Trying to understand people is impossible.

 

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If you, like me, have wasted countless hours of your life trying to understand why someone has acted in the way that they have, then you aren’t alone. I’ve spent days analysing situations, messages, emails, behaviours – you name it. Simply trying to understand why someone has said this or done that, drives me absolutely insane. It’s something that I’ve really struggled with my whole life, just trying to connect all the dots and make sense of peoples decisions. The truth is though – nobody can ever really understand how people think, or someone’s entire life of experiences that add up to them choosing to act one way instead of another.

There are hundreds of variables influencing people at every moment of the day, each of them firing away at rapid speed without us even being aware. From little decisions like choosing what to have for lunch, to big decisions like applying for jobs and moving house, we all come to our conclusions after a series of elements like past experiences, friends and families opinions, media influences, emotions and a million other things come into play. How could we ever possibly aim to understand people if this is the case? We can’t, and that’s something I need to accept before I waste any more time trying.

One of my big ones was people who are always late. ALWAYS late. WHYYYY ? I just couldn’t understand why they couldn’t just plan their day around the time they KNEW they had to be somewhere, to ensure they had enough time to get there etc etc. Didn’t they feel guilty for making other people wait? I know I feel absolutely panicked and sick when I (rarely) keep someone waiting, and apologise profusely for doing so. But nope, some people just breeze on in at any time they like without seeming to care. I still don’t understand it, but it doesn’t bother me as much anymore. I have a little more life experience to appreciate that everyone is different, and that I don’t know all the in’s and out’s of their day. They’ll get there when they get there, and I can be a little more forgiving (as long as it’s not something super important like a wedding – though this one remains to be seen).

Assuming that people will want to do certain activities with you, or that they are free at the same times as you is also a big mood-killer. SO many times in my life I’ve planned things in my head with certain people, to be left disappointed and lonely when they’ve low and behold got other plans or simply don’t feel like doing the same thing as me. This one is something I still struggle with, and it’s completely self-induced. Nobody is a mind reader – the other person in my planned scenario will usually have no idea that I’ve connected A, B and C to mean that because I’m free on Sunday morning then we can both go out for breakfast followed by a morning stroll. Assuming things about people or how events will unfold is the worst thing you can do, because it is always a recipe for disaster – or at the very least leaves you feeling like a sad control freak.

So take a step back, and check yourself before you wreck yourself.

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Photo credits – depthobsessed & maxfromtax.

Why forcing yourself to converse is so important…

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I’ll just come right out and say it; my natural instinct is to run and hide, turn completely inwards and build things up in my mind. I’m not a natural conversationalist by any means, in fact a comfortable silence with loved ones is something I really enjoy. If someone invites me to a social gathering, I usually worry about the fact I’ll have to engage in small chat with strangers, something I assume poking needles in your eyes would feel like. I’m expected to be courteous, charming and interested while pushing down the screaming introvert within, and sometimes it’s just easier to decline. But at what cost to my growth and development as a human?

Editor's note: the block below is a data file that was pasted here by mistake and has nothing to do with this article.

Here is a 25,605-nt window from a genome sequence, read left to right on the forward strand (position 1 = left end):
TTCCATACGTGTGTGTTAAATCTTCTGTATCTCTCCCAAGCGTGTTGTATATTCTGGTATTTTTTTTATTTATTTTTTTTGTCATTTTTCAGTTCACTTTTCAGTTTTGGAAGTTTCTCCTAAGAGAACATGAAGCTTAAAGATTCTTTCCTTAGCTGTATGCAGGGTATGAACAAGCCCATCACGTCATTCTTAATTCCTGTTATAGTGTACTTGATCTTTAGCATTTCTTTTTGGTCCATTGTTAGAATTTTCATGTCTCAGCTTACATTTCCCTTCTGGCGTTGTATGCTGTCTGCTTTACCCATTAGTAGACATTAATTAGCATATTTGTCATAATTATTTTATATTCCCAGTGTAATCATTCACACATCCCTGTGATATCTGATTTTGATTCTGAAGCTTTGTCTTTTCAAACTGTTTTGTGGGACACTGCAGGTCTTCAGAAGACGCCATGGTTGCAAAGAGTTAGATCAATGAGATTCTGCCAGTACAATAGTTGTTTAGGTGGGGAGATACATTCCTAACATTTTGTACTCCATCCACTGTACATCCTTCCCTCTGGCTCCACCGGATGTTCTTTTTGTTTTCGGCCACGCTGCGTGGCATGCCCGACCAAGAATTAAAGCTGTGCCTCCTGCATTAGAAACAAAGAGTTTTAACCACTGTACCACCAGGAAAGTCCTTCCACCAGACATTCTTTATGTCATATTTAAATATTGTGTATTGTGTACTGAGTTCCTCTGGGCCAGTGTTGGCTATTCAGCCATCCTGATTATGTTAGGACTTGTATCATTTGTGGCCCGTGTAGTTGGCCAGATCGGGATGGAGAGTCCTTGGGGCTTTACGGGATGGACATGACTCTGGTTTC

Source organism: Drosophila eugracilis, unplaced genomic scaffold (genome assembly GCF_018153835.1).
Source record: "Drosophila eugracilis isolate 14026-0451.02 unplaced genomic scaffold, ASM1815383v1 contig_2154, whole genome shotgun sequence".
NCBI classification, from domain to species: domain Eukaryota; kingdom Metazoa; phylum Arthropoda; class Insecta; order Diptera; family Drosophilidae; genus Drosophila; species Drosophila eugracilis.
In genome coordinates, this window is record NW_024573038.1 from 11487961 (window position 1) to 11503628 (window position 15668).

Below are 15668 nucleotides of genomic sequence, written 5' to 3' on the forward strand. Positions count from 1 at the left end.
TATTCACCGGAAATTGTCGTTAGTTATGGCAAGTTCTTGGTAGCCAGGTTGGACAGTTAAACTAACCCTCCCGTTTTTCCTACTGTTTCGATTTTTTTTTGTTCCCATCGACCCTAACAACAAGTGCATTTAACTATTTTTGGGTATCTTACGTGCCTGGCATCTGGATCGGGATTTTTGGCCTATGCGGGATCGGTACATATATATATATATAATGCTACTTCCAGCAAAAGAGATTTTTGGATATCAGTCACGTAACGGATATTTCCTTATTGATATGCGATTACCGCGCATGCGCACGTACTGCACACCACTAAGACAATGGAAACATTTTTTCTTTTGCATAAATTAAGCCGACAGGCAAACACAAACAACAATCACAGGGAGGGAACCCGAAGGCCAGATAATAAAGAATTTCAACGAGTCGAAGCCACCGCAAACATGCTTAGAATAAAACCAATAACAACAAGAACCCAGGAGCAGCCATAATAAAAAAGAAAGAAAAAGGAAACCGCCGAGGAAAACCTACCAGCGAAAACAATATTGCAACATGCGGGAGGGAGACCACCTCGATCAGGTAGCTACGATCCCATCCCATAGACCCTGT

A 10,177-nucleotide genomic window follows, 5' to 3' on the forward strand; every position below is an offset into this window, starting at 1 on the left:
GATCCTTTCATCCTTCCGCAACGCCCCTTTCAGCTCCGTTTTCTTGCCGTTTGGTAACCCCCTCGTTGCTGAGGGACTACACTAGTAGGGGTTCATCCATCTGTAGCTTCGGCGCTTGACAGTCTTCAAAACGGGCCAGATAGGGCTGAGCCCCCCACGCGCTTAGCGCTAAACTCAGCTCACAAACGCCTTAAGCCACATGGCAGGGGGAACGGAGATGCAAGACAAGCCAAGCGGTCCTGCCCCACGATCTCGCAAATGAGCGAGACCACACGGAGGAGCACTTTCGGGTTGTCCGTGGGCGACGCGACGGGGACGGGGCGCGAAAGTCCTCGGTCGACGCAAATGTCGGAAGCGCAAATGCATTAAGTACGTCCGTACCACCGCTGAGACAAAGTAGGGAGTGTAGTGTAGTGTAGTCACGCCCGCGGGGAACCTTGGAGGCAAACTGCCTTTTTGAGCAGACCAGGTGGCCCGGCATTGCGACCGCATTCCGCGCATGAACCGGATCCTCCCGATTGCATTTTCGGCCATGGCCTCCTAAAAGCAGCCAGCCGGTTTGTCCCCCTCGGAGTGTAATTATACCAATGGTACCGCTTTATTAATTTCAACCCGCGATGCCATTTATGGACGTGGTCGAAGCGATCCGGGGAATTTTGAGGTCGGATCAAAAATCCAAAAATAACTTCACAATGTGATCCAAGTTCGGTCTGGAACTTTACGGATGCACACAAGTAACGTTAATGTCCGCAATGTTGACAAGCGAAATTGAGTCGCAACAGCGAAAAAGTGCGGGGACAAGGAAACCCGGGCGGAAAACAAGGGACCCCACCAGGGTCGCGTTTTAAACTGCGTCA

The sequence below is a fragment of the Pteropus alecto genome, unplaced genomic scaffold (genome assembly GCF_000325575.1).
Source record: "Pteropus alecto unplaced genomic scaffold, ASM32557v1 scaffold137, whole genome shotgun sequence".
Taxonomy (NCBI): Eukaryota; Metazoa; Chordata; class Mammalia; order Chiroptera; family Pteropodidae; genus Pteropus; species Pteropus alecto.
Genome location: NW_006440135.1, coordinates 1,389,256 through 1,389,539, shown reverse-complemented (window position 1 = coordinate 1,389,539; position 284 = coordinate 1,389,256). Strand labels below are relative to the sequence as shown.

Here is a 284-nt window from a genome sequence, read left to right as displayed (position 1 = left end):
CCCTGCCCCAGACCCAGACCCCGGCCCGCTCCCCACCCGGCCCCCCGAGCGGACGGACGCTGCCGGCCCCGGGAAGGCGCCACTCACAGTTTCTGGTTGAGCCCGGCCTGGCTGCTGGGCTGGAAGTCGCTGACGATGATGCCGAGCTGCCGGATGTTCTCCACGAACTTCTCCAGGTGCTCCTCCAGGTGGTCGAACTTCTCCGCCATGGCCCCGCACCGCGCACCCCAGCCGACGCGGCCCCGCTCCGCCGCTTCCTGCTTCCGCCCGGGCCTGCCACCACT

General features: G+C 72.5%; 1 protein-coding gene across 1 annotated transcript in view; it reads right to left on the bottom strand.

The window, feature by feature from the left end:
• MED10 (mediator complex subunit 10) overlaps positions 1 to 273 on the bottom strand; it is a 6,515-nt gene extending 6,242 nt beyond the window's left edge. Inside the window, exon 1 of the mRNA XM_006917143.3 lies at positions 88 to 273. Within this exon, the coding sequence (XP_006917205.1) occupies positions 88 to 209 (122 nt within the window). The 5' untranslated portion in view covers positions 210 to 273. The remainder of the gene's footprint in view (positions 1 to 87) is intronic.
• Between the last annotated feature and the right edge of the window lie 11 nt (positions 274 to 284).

I have a girlfriend who calls me nearly every day for a chat, and every single time the phone rings my gut instinct is to not pick it up. Why? What the hell is wrong with me? Even though 9 times out of 10 I’ll feel better after chatting to her, bouncing ideas around and venting about life, I just can’t seem to learn. It’s incredibly frustrating and something I’m acknowledging right here and now that I’m committing to working on. I don’t expect to become a public speaker or the next biggest socialite, but I do hope to stop associating conversations with an ingrained flight response.

I assume this preference of mine was developed over the years from being an only child until I was 10, and from living mostly with my grandparents who aren’t big talkers either. Dinner was usually a silent affair over the 6pm news so my Pop could hear the stories of the day, and discussing your issues in any great depth was something not really done. If anything scandalous happened within the family it was conveyed in hushed whispers, so I suppose I’ve developed an intuitive response to internalise my feelings, or turn to diary (and blog) writing. I don’t necessarily think there’s anything wrong with this, however if I should start a family of my own one day I’ll certainly be more conscious of these behaviours and encourage open discussion.

Would love to hear your thoughts or suggestions on how I can improve this tendency of mine… And hoping you have a great week 🙂

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Photo credits – rsa_mextures & yuugi83

Why I changed my opinion on taking your own life.

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I grew up for years with the personal opinion that the act of suicide was the most selfish thing you could do. I used to think everything from ‘How could you do that to your family?’, ‘How could you leave your body in that state for someone else to find?’, and ‘How could you leave your loved ones with the burden of guilt, regret and never knowing why?’. These are just some of the things I wished I could ask people who were successful with their suicide attempts. Not necessarily why did they do it, but more a case of how could they? I simply couldn’t understand how someone could be in that dire of a state, and in that much darkness, that they could legitimately not see a way out.